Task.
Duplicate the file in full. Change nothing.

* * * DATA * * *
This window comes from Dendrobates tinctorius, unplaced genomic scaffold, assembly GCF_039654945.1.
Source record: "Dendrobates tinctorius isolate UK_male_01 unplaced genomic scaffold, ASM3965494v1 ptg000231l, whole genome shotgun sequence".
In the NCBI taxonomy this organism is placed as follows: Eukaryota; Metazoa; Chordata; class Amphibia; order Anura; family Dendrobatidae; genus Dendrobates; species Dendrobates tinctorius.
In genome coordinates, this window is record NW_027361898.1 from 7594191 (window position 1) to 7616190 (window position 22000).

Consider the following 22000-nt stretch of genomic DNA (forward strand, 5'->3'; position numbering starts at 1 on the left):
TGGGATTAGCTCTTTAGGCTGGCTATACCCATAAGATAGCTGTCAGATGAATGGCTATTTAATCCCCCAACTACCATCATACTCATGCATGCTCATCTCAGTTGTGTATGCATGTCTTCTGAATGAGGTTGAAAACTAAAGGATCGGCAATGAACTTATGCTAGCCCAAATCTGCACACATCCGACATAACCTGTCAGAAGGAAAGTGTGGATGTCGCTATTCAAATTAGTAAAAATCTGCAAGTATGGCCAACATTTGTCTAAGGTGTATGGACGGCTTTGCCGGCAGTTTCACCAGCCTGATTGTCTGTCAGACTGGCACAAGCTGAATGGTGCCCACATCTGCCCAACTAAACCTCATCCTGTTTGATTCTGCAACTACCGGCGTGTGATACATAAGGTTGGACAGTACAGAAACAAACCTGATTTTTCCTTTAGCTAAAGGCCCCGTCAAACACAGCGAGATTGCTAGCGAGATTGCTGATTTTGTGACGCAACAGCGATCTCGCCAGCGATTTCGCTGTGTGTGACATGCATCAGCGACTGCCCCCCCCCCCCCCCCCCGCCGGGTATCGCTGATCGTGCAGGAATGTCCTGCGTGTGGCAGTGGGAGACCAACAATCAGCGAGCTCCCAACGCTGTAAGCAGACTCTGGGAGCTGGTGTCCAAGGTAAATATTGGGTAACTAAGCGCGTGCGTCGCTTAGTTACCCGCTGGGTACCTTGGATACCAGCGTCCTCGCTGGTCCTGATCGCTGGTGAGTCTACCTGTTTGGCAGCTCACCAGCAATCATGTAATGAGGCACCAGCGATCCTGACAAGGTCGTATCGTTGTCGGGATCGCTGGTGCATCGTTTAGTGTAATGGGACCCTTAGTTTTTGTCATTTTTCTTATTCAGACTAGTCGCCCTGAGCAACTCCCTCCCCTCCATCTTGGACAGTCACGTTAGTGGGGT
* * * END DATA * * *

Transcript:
This window comes from Dendrobates tinctorius, unplaced genomic scaffold, assembly GCF_039654945.1.
Source record: "Dendrobates tinctorius isolate UK_male_01 unplaced genomic scaffold, ASM3965494v1 ptg000231l, whole genome shotgun sequence".
In the NCBI taxonomy this organism is placed as follows: Eukaryota; Metazoa; Chordata; class Amphibia; order Anura; family Dendrobatidae; genus Dendrobates; species Dendrobates tinctorius.
In genome coordinates, this window is record NW_027361898.1 from 7594191 (window position 1) to 7616190 (window position 22000).

Consider the following 22000-nt stretch of genomic DNA (forward strand, 5'->3'; position numbering starts at 1 on the left):
TGGGATTAGCTCTTTAGGCTGGCTATACCCATAAGATAGCTGTCAGATGAATGGCTATTTAATCCCCCAACTACCATCATACTCATGCATGCTCATCTCAGTTGTGTATGCATGTCTTCTGAATGAGGTTGAAAACTAAAGGATCGGCAATGAACTTATGCTAGCCCAAATCTGCACACATCCGACATAACCTGTCAGAAGGAAAGTGTGGATGTCGCTATTCAAATTAGTAAAAATCTGCAAGTATGGCCAACATTTGTCTAAGGTGTATGGACGGCTTTGCCGGCAGTTTCACCAGCCTGATTGTCTGTCAGACTGGCACAAGCTGAATGGTGCCCACATCTGCCCAACTAAACCTCATCCTGTTTGATTCTGCAACTACCGGCGTGTGATACATAAGGTTGGACAGTACAGAAACAAACCTGATTTTTCCTTTAGCTAAAGGCCCCGTCAAACACAGCGAGATTGCTAGCGAGATTGCTGATTTTGTGACGCAACAGCGATCTCGCCAGCGATTTCGCTGTGTGTGACATGCATCAGCGACTGCCCCCCCCCCCCCCCCCCGCCGGGTATCGCTGATCGTGCAGGAATGTCCTGCGTGTGGCAGTGGGAGACCAACAATCAGCGAGCTCCCAACGCTGTAAGCAGACTCTGGGAGCTGGTGTCCAAGGTAAATATTGGGTAACTAAGCGCGTGCGTCGCTTAGTTACCCGCTGGGTACCTTGGATACCAGCGTCCTCGCTGGTCCTGATCGCTGGTGAGTCTACCTGTTTGGCAGCTCACCAGCAATCATGTAATGAGGCACCAGCGATCCTGACAAGGTCGTATCGTTGTCGGGATCGCTGGTGCATCGTTTAGTGTAATGGGACCCTTAGTTTTTGTCATTTTTCTTATTCAGACTAGTCGCCCTGAGCAACTCCCTCCCCTCCATCTTGGACAGTCACGTTAGTGGGGT